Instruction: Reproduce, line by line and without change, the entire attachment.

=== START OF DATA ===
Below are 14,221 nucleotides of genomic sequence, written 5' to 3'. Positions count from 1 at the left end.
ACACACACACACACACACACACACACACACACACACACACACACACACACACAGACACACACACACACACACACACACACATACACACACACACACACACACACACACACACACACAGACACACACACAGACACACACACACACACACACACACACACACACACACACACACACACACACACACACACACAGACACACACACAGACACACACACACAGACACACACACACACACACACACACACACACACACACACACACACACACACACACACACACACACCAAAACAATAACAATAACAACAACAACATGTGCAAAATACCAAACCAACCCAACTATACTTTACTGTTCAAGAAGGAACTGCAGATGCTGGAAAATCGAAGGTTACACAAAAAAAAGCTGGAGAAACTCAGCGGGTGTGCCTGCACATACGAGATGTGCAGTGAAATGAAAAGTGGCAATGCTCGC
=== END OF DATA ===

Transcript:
Below are 14,221 nucleotides of genomic sequence, written 5' to 3'. Positions count from 1 at the left end.
ACACACACACACACACACACACACACACACACACACACACACACACACACACAGACACACACACACACACACACACACACATACACACACACACACACACACACACACACACACACAGACACACACACAGACACACACACACACACACACACACACACACACACACACACACACACACACACACACACACAGACACACACACAGACACACACACACAGACACACACACACACACACACACACACACACACACACACACACACACACACACACACACACACACCAAAACAATAACAATAACAACAACAACATGTGCAAAATACCAAACCAACCCAACTATACTTTACTGTTCAAGAAGGAACTGCAGATGCTGGAAAATCGAAGGTTACACAAAAAAAAGCTGGAGAAACTCAGCGGGTGTGCCTGCACATACGAGATGTGCAGTGAAATGAAAAGTGGCAATGCTCGC